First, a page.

Picture of the Week—Organic Solar Cells

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Princeton University held an “Art of Science” competition, challenging students, staff and alumni to submit “found art,” that is, extraordinary images produced in the course of scientific research. Three winners were announced last week, and voting is now underway for a People’s Choice award. And the image above?

Organic electronics is an emerging field that holds promise for low-cost photovoltaic applications. This image of annealed organic solar cells was taken using an optical microscope with cross-polarizers and a Nomarski filter. The two moon-like circles are metal cathodes which define the active area of the device. Thermal annealing of these thin-film devices often leads to improved power conversion efficiency. In this case, however, annealing at a temperature near the melting point of one of the constituent components led to the formation of device-ruining ridges and valleys.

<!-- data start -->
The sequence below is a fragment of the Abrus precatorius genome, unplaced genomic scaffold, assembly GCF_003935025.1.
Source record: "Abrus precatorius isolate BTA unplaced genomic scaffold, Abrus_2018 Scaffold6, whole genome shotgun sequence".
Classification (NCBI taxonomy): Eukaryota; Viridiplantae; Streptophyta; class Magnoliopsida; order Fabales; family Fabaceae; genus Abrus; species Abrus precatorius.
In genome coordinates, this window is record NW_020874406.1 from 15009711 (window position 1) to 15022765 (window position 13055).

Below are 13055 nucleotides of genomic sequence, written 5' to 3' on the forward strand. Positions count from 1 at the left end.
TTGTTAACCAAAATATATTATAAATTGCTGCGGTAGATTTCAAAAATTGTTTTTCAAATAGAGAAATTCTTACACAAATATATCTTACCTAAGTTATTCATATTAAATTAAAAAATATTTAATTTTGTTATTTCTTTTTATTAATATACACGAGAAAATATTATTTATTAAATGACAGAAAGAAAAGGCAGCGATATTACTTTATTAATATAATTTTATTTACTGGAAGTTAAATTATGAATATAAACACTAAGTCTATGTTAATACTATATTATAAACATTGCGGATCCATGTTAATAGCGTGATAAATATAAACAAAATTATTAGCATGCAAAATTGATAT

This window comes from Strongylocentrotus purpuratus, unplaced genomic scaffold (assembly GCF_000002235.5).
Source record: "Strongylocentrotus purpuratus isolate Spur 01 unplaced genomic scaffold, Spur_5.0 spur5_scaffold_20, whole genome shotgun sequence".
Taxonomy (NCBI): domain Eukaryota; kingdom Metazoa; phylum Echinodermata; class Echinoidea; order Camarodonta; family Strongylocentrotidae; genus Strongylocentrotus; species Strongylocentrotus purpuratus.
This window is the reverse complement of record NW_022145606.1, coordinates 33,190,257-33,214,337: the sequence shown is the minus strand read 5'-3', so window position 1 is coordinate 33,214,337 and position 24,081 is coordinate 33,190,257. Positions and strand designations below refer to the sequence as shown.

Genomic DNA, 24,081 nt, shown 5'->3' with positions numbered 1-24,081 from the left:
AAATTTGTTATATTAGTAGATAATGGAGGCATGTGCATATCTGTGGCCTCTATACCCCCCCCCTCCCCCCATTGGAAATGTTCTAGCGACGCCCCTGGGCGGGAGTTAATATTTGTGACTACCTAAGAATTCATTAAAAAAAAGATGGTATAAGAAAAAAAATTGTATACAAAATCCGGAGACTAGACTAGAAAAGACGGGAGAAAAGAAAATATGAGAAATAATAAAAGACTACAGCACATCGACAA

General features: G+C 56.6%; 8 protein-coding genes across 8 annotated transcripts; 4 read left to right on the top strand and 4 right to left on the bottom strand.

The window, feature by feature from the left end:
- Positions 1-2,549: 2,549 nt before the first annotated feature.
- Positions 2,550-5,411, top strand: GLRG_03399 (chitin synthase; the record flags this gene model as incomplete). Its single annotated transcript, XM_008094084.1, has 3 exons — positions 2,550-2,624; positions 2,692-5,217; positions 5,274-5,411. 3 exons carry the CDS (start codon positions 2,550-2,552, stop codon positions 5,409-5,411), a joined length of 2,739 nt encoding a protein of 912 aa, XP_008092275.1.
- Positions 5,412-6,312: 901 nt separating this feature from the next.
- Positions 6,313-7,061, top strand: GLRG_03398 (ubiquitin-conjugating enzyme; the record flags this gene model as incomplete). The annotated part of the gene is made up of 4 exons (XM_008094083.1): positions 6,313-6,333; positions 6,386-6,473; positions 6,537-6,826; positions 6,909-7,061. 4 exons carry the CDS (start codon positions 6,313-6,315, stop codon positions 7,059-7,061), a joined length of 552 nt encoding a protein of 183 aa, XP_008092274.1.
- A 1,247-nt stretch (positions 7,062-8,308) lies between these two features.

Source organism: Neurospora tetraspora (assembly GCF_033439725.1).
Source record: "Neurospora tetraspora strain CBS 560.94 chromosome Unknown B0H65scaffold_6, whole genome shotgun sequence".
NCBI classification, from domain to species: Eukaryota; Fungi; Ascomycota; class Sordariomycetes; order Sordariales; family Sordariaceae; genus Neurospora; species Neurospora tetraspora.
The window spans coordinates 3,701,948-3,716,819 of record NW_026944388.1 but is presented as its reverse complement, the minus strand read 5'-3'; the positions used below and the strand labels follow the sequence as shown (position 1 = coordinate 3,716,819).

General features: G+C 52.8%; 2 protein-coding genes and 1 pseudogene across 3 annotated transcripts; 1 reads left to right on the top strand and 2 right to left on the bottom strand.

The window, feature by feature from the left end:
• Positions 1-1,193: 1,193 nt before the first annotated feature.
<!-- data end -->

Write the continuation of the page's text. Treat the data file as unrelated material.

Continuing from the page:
Credit: R. R. Lunt, Princeton Art of Science, 2009

About Sarah Zielinski
Sarah Zielinski

Sarah Zielinski is an award-winning science writer and editor. She is a contributing writer in science for Smithsonian.com and blogs at Wild Things, which appears on Science News.

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